Local Forbidden from Using 'Private' Pier by American Family Living on Korčula

By , 13 Aug 2017, 00:32 AM News
Local Forbidden from Using 'Private' Pier by American Family Living on Korčula Pixabay

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There’s been a lot of talk about concessions lately, but most stories had to do with concession holders banning people from using the local beaches. This time, Slobodna Dalmacija reports on a different story, one of a resident of Makarska who was prohibited from docking at a pier that’s public property – but not by a concession holder.

Individuals who rent out their apartments during summer often hang a sign saying ‘private beach’ on a piece of maritime property that’s not even close to private. According to the Maritime Code, all maritime property apart from military bases is considered public, and you can’t be banned from any beach in Croatia, just as you can’t be forbidden to dock at a pier in front of someone’s house. That second example is exactly what happened in the port of Uš on Korčula island.

A local named Željko Puharić departed from Makarska and set off for a seven-day cruise on the Adriatic on his privately owned yacht, accompanied by his wife. He said he’s been sailing for more than 30 years, always loyal to Korčula as a part of his itinerary.

After he arrived to the island and the marina turned out to be completely full, Puharić went to a local police station and the Port Authority Korčula to report his arrival. He was met with closed offices at both locations, so he called the Port Authority and got no reply. After that, he sailed to the port of Uš, where he found an available berth at a pier located in front of a couple of privately owned houses.

That’s when the drama started. An American family that resides in one of the houses approached Mr Puharić and demanded he move his boat. He explained the pier is considered maritime property, and unless they built the pier themselves and held concession over it, they couldn’t forbid him from mooring at that particular location.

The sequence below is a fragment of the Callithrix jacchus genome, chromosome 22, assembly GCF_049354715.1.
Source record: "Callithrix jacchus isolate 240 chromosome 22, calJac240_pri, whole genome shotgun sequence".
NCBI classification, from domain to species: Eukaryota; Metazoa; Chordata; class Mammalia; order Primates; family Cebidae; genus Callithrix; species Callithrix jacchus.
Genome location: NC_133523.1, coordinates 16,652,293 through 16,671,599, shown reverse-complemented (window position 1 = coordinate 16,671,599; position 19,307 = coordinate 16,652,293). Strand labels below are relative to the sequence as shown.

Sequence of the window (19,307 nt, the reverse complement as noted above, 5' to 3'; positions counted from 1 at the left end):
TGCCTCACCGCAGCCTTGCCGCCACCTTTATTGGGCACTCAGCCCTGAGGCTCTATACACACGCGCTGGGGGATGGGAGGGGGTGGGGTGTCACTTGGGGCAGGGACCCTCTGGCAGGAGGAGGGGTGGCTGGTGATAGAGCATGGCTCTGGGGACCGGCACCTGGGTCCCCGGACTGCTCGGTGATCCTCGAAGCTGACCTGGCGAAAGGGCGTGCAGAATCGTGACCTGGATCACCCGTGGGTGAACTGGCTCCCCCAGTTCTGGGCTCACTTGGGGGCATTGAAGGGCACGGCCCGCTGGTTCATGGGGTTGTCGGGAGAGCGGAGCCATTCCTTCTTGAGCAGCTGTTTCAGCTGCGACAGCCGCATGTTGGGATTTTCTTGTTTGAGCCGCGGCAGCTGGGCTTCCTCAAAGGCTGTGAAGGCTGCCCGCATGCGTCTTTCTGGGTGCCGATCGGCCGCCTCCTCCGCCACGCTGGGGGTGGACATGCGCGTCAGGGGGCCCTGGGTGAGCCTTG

Members of the American family – father, mother and son – started to insist he leave, as the boat bothered them. After their other son joined in the fight and untied one of the ropes tying the boat to the pier, Puharić saw that as an offence of the maritime laws and called the police.

The police took his statement and talked to the family who claimed they didn’t know about the Maritime Code – more than likely, as the ever-changing laws and regulations can be a challenging maze even for us Croats. The police informed the family about the regulations on maritime property, warning them they have no right to forbid anyone from docking at the pier ever again.

Puharić left Uš and sailed to the bay of Lumbarajsko Račišće. “I moved the boat because I wasn’t sure if the family members would damage our boat or attack us at night, which would later be impossible to prove. The Croatian coast belongs to everyone, it cannot be private, but people claiming parts of the coast are a problem I often see on the Adriatic. I’m wondering, how is it possible for an American citizen to cause trouble for a Croatian citizen when he wants to find a place to berth? Why do I have to argue in English in my own country in order to get my lawful rights?”

No one can answer that question properly, but it seems that state of ours is making it as hard as possible for anyone to get their rights, be it foreigners or Croats…

From Croatia with Madness

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